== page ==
Wyoming Book Reviews



When they Were Young: A Sam Dawson Mystery
By Steven Horn
Cheyenne, WY : Granite Peak Press, 2017

Steven Horn writes a beautifully penned Wyoming story, complete with the Nebraska Sand Hills and the Laramie Range, the University of Wyoming and the Medicine Bow National Forest as the back drop. Sam Dawson, a Wyoming man reticent to speak, share, or be in touch with his emotional side, comes off the page with richness and the absence of cliché. A struggling writer working as a photography instructor at the university, Sam challenges his daughter and his love interest, Annie, while tending to demons of his past. When They Were Young takes us back in time to a young marginalized family struggling to survive against the cruelties of young men and harsh environments. Every mystery needs haunting elements and the author provides many: a crusty old rancher, threatening events, isolated country houses, evidence in a musty barn, researched child abductions, icy winters, evidence of pornography, and a series of suspicious deaths. Reading this book will take you on familiar paths with likable folks while making your skin crawl with the nastiness of the human condition.

Cindy Moore, Assistant Director
Converse County Library

Saving Wyoming’s Hoback: The Grassroots Movement That Stopped Natural Gas Development
By Florence Rose Shepard and Susan Marsh
Salt Lake City: The University of Utah Press, 2017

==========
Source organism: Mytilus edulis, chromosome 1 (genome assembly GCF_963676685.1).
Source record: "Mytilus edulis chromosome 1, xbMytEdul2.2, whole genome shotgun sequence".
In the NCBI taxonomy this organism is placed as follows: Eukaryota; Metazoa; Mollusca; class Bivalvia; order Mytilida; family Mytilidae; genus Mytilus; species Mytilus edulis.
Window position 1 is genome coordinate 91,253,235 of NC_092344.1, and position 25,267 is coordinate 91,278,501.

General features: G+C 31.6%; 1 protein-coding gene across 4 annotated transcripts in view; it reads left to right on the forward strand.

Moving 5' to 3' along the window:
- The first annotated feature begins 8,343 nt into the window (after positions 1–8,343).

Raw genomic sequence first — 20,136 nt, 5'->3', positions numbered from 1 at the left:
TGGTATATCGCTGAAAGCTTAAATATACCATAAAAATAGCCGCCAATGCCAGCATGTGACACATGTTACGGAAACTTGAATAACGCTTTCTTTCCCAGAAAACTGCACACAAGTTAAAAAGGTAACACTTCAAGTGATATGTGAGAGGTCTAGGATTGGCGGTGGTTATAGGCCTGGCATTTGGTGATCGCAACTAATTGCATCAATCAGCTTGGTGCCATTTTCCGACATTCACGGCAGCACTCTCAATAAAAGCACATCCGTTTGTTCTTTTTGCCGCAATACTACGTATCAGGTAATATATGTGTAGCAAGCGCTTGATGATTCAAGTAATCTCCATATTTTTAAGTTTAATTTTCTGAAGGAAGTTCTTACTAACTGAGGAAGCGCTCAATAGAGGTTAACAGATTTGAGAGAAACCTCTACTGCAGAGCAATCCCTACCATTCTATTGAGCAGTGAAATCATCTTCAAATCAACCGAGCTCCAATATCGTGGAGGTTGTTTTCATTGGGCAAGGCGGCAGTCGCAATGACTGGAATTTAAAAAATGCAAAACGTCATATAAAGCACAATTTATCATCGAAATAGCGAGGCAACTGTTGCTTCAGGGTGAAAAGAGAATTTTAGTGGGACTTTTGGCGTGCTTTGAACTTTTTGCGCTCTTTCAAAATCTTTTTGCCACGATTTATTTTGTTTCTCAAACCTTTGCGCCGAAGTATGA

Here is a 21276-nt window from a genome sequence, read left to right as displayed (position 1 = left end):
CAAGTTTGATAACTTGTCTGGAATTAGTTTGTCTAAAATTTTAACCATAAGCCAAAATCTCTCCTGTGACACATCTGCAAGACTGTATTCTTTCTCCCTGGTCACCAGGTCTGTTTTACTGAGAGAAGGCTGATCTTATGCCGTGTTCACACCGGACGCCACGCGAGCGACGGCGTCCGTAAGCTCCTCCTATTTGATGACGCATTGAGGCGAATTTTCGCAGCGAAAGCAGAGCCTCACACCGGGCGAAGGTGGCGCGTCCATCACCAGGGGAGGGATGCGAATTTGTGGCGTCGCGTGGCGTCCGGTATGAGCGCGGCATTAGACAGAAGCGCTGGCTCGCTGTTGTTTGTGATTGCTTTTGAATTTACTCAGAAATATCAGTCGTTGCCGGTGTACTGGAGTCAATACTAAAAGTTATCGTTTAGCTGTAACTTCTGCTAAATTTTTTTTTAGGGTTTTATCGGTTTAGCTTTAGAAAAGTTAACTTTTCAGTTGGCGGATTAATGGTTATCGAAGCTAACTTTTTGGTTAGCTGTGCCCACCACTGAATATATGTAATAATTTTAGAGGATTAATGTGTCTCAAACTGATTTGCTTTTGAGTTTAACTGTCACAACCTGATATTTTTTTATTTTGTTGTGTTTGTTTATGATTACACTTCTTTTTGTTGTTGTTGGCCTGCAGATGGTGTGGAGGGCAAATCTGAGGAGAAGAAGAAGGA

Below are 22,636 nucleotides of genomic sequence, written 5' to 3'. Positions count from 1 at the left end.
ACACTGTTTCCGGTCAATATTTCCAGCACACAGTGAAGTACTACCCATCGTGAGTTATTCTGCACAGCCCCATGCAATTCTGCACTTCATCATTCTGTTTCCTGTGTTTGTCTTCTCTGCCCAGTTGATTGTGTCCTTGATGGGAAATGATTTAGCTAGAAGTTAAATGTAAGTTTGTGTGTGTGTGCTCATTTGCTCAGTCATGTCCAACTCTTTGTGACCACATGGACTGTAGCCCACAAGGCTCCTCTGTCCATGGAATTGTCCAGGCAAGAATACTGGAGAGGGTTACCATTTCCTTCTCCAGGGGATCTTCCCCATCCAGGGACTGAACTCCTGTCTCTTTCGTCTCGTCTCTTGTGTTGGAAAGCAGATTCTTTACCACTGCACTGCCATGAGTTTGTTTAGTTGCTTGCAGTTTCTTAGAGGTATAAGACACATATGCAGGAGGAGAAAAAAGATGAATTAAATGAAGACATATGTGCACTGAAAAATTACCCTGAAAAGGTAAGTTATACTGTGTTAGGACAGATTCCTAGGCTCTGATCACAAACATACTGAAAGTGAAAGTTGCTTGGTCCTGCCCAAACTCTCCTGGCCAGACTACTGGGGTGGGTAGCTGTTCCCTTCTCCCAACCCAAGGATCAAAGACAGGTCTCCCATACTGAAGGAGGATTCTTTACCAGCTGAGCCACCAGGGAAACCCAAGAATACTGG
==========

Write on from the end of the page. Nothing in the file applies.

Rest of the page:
Saving Wyoming’s Hoback recounts the actions of citizens working together to protect the scenic and valued Hoback Basin from drilling. The book begins with a summary of the conservation efforts as the author recounts the announcement of a buyout by the Trust for Public Land of mineral leases from the Plains Exploration & Production Company, preventing any future drilling in the area. Following this summary was a more detailed account covering the different people and their reasons for wanting conservation.

The beautiful pictures and descriptions of the area in question help to showcase why it is so special. In contrast, pictures of the Green River Basin and the gas development in that area show what could have happened in the Hoback Basin. This was an informative read that guides the reader through the intricacies of government agencies’ decisions and what citizen-run groups did to oppose those decisions. I would recommend it to those interested in conservation and who enjoy Wyoming’s natural beauty.

Jessica Anders, Library Technician
Eastern Wyoming College Library

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